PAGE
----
And once you know that natural nuclear reactions have taken place 2 billion years ago at Oklo creating a nuclear waste problem that mother nature dealt with perfectly safely by geological disposal then arguments against geological disposal in sensible and suitable locations looks increasingly silly.

Thorium is the future of nuclear anyway, not uranium.

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Peter2
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Environmental sustainability isn't a cult though. If you genuinely see it as such, it's probably because you're too far gone to the consumerism cult.

Um. So if you think that chopping down trees on the other side of the planet, machining them down into pellets and then shipping them all the way across the sodding planet to burn in our green and environmentally friendly biomass (ex coal) plants is not:-

1) Green in any way shape or form.

2) Environmentally sustainable.

3) Likely to reduce CO2 emissions.

4) something which should qualify for renewable subsidies (which lest we forget were sold to the public as being required to reduce CO2 emissions to save the planet from downing when the ice caps melt!)

Then your a flat earth nut?

This sort of thing is a perfect example of why you shouldn't let activists anywhere near making decisions because you end up with a patently absurd situation which for some reason is defended by environmental supremacist zealots righteously convinced of their own superiority and unwilling to admit that making decisions on feelings rather than analysis demonstrably results in poor outcomes that run contrary to their own objectives. The people responsible for this sort of absurdity have more knowledge of slogans than sense, imo.

So yeah, if standing in opposition to this lunacy makes me part of a consumerism cult, then sign me up. If other sane people join then at least i'll be in sane company.

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Peter2
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Some actually decent stuff there. Some properly demented stuff too, so I'm told ( I haven't read the full thing ).

That would pretty much describe every parties manifesto, to be fair. Like Horoscope's, they are designed to have enough that everybody can identify with. Also like Horoscope's they tend to get ignored as soon as they are finished with (ie, in power).

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Lockheed, USAF hold breath as F-35 pilots report hypoxia

Peter2
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Re: O2 many issues

They might be. If and when they move from press releases and the drawing board into production (and testing) then we'll find out. Until then, they are essentially marketing vapourware.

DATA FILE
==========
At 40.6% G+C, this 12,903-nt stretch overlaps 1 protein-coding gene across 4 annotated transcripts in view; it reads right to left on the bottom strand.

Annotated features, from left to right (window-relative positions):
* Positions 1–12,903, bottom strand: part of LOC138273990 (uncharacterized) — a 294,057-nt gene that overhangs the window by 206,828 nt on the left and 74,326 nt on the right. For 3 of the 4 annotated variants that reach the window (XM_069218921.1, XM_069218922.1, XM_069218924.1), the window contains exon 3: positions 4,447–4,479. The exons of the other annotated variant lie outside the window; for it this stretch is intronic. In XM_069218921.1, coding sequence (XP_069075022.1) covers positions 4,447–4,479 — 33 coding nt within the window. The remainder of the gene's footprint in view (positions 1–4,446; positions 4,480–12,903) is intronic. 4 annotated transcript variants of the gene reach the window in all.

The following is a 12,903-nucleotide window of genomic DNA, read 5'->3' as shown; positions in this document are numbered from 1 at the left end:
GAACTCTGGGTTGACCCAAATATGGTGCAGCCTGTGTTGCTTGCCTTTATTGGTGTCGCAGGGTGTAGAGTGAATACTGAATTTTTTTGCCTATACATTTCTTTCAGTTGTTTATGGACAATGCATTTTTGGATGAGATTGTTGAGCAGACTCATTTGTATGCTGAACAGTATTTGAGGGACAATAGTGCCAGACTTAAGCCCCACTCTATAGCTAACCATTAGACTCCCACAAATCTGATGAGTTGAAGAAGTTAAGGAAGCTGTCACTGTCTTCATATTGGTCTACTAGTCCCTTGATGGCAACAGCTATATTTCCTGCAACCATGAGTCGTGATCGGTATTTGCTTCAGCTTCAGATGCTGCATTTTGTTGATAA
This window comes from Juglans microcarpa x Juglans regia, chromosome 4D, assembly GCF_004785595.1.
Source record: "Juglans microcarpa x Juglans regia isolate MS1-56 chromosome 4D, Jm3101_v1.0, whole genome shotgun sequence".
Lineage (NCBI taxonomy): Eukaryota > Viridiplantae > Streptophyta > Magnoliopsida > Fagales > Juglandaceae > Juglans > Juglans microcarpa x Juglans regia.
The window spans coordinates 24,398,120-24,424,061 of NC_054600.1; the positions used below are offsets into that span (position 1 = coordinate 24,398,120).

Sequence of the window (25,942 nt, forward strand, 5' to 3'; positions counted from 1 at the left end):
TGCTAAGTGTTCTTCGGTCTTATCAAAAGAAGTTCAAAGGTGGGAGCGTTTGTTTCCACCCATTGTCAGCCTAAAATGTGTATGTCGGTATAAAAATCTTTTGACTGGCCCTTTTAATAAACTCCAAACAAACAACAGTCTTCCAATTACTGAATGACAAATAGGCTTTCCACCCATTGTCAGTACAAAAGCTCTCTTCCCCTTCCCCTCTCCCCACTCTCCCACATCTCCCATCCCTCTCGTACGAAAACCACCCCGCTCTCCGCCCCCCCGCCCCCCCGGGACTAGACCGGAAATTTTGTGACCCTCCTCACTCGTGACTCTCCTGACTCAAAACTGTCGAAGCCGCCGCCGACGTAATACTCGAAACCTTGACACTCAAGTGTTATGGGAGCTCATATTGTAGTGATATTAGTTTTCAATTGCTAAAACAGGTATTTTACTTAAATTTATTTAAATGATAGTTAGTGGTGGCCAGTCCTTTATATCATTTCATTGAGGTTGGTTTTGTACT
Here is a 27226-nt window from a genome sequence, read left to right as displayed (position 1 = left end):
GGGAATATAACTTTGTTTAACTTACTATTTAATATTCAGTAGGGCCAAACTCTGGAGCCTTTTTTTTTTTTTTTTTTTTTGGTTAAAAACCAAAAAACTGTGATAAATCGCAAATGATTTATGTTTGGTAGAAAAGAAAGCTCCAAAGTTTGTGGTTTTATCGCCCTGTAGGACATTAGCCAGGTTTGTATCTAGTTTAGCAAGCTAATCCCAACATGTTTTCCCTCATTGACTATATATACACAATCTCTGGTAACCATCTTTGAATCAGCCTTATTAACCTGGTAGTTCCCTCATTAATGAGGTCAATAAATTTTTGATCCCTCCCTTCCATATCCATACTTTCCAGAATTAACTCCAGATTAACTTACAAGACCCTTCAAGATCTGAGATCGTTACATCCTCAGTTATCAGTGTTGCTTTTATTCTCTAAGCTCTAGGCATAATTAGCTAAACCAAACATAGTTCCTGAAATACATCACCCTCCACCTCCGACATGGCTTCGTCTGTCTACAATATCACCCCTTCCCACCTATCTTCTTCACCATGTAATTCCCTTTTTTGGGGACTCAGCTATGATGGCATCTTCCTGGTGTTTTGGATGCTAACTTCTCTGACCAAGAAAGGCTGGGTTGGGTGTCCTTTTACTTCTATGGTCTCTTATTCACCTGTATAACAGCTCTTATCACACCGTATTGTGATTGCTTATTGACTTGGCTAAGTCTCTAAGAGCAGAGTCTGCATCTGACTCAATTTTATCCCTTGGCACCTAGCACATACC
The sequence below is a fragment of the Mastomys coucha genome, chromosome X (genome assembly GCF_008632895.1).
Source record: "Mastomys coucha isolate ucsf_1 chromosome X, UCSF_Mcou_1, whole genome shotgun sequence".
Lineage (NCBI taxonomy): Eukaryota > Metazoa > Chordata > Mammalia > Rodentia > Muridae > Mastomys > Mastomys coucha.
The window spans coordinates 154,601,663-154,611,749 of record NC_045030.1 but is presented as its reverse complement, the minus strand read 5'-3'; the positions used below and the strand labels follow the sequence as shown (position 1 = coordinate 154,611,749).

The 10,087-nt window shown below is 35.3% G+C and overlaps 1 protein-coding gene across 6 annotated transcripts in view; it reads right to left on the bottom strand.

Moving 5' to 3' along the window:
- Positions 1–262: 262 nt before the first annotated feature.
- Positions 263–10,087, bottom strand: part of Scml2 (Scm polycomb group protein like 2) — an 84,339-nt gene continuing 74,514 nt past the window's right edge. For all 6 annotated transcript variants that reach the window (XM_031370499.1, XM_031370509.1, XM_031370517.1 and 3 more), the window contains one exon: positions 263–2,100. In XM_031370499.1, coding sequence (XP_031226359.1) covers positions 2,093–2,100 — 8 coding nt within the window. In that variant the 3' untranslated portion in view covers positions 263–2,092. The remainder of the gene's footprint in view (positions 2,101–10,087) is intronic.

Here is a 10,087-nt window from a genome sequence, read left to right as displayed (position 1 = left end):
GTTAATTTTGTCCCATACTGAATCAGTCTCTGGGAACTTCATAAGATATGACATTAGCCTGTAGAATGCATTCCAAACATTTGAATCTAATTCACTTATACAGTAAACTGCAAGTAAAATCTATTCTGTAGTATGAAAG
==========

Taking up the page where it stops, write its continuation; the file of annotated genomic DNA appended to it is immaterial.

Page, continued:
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Peter2
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Re: given extra training to recognise the symptoms of hypoxia,

There's a difference between it being covered on the pilots original training "yeah, this could possibly happen if your plane is damaged so FYI..." along with a hundred other eventualities and "yeah, this plane is occasionally known to suffocate it's pilots. We think we might have figured out why and if that's the problem then we might have fixed it, but let's teach you how to deal with your own aircraft trying to kill you as you might need to know. But don't worry, you can have total confidence in our equipment! But seriously, don't forget to check your handheld backup oxygen container."

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Germany puts halt on European unitary patent

Peter2
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Re: Article 20 of the German Constitution strictly forbids ...

That's not an obstacle at all. This is what an obstacle looks like. (English Bill of Rights (1689)

"no foreign prince, person, prelate, state or potentate hath or ought to have any jurisdiction, power, superiority, pre-eminence or authority, ecclesiastical or spiritual, within this realm."

Now, it appears to me that we are more ignoring the letter of that than the spirit, so I don't see how the German's can reasonably and consistently claim that a rather milder creative interpretation of their constitution is a massive breach of their rights.

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Donald Trumped: Comey says Prez is a liar – and admits he's a leaker

Peter2
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Re: @Kiwi Two things..